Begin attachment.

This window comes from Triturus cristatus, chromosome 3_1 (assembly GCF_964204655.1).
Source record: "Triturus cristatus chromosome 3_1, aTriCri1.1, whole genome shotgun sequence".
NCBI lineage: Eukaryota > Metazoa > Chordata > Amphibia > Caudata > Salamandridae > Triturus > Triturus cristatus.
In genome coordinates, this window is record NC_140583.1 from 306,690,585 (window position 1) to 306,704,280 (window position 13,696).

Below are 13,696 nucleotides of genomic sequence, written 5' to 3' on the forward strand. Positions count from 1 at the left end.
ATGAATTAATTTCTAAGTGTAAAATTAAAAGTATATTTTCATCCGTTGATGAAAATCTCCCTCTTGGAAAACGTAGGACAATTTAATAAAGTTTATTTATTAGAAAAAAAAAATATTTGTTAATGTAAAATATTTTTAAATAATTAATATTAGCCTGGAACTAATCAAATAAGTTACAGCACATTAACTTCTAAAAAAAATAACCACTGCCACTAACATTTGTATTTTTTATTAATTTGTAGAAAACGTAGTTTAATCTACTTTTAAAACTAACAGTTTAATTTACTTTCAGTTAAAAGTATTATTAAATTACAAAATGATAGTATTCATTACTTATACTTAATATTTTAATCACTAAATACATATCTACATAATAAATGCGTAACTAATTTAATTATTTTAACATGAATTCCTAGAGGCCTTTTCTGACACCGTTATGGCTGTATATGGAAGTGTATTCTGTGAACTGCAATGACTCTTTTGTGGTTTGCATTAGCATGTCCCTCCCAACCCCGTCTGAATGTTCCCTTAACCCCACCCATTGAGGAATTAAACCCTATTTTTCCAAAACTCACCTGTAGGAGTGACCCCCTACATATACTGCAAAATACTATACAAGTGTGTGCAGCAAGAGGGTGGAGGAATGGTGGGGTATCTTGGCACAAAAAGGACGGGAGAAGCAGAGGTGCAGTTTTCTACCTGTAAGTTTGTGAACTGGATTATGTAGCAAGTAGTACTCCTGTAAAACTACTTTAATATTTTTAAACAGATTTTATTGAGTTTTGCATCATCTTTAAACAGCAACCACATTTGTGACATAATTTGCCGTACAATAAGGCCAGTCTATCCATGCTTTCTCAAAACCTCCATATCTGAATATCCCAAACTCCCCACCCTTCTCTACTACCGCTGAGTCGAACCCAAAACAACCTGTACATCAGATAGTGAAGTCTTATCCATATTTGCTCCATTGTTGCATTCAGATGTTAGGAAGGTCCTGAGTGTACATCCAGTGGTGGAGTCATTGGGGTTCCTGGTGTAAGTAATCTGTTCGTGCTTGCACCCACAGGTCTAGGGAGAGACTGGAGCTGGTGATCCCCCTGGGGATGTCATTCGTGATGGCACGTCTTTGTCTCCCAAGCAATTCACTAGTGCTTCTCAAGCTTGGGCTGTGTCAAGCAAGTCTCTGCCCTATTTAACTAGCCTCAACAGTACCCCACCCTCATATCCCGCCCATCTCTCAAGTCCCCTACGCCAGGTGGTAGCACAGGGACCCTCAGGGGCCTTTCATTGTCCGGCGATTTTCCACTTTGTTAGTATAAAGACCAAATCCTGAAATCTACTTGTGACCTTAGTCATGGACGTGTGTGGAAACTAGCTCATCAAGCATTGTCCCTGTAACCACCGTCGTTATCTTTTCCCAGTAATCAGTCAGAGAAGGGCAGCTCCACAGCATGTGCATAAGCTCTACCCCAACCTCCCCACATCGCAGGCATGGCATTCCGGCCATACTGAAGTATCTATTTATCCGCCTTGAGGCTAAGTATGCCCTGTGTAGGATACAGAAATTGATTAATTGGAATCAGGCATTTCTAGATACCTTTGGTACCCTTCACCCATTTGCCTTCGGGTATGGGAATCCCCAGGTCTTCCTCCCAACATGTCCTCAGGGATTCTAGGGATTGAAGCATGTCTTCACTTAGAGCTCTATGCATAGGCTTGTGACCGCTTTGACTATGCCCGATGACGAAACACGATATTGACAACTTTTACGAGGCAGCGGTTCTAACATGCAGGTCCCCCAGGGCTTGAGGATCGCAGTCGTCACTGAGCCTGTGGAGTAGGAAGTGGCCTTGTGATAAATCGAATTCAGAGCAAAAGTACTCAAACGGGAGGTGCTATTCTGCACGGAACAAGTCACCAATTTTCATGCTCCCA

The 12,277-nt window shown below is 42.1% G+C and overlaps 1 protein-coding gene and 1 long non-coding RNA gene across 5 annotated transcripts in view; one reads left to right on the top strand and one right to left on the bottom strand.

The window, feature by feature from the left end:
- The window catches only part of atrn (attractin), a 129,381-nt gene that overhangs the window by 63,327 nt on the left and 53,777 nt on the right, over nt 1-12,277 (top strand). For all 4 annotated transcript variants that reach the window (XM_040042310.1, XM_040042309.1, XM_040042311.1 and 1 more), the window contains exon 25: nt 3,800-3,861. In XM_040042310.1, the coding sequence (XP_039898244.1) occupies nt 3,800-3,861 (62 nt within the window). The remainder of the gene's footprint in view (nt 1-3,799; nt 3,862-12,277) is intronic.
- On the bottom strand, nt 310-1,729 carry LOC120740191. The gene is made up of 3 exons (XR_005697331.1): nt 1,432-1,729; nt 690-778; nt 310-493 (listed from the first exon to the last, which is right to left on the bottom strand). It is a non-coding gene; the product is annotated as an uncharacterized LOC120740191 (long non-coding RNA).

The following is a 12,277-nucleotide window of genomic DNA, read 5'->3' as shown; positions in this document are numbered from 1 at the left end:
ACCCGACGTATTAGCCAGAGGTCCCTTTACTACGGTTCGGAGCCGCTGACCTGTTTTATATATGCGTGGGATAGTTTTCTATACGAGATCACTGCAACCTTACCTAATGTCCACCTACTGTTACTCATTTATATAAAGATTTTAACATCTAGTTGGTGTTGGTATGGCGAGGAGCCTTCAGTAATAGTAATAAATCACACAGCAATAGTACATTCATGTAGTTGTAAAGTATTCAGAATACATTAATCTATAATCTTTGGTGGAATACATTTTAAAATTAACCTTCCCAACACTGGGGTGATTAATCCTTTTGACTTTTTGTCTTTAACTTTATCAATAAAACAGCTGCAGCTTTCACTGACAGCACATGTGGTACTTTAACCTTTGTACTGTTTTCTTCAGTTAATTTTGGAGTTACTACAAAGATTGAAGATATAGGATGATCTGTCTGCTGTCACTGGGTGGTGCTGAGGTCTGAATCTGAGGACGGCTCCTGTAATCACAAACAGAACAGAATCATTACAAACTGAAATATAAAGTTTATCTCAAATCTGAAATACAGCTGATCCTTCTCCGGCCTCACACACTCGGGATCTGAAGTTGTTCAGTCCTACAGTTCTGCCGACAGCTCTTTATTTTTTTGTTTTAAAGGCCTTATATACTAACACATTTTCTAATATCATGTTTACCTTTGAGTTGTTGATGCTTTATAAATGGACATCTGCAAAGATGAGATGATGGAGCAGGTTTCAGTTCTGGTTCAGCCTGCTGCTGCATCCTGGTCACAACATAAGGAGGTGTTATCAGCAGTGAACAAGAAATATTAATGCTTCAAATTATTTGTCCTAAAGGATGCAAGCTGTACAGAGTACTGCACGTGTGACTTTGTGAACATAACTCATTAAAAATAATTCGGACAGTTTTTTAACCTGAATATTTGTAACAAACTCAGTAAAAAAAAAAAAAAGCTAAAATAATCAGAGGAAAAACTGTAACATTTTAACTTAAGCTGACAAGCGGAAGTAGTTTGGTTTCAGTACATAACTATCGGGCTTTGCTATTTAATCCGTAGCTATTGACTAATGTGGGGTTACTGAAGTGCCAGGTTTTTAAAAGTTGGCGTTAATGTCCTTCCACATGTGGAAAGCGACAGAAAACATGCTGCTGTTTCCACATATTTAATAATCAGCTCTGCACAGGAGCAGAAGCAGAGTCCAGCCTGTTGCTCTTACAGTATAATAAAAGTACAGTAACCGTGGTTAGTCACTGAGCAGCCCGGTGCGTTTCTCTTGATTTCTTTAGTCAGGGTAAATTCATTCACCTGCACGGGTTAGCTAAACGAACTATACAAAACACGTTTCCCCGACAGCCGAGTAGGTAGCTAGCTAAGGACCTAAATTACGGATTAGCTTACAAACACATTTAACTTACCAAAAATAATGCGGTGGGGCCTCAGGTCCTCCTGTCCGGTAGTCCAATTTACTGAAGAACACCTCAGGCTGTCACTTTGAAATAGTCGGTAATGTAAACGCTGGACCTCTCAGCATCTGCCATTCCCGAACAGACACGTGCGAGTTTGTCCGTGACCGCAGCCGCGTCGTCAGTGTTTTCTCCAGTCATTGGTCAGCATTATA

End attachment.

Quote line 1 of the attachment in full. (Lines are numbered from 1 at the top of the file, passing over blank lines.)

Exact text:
This window comes from Triturus cristatus, chromosome 3_1 (assembly GCF_964204655.1).